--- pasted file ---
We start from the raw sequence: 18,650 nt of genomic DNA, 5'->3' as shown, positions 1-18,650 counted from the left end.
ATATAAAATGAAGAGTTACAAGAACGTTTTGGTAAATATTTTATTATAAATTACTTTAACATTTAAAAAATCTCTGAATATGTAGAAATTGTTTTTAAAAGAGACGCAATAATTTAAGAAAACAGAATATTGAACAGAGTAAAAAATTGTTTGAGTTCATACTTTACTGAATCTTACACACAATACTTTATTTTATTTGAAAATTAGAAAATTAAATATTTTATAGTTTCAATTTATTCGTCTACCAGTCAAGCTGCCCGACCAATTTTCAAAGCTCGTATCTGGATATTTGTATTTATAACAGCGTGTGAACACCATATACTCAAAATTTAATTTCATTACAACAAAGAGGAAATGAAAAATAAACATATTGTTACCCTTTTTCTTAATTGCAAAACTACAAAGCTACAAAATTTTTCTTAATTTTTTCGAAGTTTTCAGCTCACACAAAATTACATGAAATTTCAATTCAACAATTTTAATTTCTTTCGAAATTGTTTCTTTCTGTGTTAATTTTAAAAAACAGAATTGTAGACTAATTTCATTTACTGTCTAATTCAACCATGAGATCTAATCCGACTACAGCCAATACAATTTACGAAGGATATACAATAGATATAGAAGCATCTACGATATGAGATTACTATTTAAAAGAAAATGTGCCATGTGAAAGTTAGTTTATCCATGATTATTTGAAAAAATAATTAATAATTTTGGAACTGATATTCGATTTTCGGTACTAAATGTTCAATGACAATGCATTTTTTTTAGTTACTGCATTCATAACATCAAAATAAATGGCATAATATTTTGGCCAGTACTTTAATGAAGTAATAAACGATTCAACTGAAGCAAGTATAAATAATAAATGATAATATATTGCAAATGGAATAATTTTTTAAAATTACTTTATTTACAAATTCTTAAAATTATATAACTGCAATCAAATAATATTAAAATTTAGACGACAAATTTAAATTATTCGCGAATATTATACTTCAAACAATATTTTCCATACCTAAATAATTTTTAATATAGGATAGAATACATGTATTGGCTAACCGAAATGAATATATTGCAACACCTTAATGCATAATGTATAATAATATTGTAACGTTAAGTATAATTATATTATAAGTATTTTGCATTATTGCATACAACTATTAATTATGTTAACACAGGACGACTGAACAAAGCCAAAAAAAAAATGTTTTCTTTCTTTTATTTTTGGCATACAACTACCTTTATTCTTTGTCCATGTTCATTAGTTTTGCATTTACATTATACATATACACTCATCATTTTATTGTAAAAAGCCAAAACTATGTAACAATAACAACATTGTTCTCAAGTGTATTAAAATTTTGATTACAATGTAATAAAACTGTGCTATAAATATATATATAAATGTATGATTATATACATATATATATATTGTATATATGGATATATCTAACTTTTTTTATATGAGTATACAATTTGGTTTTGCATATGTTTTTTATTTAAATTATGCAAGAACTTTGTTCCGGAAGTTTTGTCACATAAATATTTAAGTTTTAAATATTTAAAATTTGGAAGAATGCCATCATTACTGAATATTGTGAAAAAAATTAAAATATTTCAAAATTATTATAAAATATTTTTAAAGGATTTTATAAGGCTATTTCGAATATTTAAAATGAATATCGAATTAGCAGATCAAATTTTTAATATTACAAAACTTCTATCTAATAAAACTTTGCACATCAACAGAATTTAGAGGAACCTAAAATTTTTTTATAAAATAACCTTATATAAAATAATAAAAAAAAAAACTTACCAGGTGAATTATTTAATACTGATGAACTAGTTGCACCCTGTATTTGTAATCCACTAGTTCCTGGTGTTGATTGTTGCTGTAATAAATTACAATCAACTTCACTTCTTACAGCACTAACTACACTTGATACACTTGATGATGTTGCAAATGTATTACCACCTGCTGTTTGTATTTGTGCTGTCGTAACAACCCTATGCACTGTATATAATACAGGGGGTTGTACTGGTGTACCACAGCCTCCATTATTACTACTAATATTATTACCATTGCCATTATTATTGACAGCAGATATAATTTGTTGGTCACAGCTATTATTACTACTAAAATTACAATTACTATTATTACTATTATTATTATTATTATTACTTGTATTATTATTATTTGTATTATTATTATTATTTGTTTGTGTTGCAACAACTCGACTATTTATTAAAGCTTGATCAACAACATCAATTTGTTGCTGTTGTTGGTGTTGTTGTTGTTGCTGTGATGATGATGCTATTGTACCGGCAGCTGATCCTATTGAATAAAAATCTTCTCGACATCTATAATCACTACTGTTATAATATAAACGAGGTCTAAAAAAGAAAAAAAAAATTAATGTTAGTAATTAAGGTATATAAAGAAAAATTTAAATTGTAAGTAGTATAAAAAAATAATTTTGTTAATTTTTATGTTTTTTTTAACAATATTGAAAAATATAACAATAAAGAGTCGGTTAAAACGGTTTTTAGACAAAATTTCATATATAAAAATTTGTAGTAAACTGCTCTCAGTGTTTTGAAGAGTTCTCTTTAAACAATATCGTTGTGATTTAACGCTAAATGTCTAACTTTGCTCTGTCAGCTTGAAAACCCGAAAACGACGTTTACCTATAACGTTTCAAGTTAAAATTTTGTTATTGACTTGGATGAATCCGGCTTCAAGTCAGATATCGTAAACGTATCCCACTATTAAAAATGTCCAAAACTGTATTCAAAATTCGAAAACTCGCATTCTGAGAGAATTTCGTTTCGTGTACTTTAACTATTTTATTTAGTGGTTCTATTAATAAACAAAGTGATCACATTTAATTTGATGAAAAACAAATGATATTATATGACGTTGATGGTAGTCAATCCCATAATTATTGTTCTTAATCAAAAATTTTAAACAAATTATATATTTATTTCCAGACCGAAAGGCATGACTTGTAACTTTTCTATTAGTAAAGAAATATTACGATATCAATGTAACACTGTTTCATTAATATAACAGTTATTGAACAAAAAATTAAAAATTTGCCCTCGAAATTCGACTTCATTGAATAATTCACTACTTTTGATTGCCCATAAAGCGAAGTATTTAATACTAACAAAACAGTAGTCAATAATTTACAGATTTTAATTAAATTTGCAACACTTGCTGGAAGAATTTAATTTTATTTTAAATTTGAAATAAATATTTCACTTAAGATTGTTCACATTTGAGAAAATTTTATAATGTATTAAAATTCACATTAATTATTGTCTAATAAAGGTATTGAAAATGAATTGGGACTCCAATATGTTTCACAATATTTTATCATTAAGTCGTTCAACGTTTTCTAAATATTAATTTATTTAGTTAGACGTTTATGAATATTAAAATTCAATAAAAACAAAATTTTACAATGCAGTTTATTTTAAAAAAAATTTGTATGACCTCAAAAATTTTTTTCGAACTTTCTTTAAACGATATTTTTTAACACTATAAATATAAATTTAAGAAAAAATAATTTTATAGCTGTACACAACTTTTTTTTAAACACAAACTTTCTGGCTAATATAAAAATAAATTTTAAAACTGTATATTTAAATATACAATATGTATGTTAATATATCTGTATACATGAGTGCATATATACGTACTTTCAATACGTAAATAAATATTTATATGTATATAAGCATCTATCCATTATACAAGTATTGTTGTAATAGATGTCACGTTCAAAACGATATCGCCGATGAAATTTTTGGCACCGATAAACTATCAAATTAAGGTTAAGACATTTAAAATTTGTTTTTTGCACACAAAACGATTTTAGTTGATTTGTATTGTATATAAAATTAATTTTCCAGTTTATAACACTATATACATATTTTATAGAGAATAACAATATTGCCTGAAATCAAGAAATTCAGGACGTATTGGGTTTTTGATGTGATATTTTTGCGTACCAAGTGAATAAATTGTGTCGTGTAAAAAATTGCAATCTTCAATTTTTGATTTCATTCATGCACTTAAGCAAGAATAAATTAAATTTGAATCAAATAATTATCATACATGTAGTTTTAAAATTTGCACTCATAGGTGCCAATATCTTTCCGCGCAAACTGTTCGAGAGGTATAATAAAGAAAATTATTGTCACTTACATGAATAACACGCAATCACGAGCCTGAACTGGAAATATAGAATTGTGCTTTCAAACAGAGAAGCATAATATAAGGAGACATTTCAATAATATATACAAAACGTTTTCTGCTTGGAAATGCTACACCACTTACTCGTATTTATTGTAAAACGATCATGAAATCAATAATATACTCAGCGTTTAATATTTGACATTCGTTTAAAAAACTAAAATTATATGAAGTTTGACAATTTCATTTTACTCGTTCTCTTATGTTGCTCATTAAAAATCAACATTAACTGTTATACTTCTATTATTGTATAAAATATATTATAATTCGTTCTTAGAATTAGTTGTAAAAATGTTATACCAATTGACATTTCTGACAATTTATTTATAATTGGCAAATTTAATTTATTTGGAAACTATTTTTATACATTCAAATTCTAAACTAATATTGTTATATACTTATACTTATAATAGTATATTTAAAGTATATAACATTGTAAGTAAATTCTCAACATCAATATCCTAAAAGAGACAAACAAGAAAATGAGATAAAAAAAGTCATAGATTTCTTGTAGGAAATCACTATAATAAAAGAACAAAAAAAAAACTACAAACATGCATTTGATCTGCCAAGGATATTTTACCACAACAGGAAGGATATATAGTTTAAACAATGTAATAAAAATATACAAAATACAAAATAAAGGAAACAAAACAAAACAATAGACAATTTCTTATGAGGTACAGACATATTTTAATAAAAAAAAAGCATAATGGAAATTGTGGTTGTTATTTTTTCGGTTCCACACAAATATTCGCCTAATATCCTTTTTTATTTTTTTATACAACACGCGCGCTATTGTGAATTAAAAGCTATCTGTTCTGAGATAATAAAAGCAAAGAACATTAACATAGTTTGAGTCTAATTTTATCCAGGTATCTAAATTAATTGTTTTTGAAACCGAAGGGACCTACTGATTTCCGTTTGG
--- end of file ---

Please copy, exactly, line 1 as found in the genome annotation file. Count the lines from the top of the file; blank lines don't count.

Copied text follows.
We start from the raw sequence: 18,650 nt of genomic DNA, 5'->3' as shown, positions 1-18,650 counted from the left end.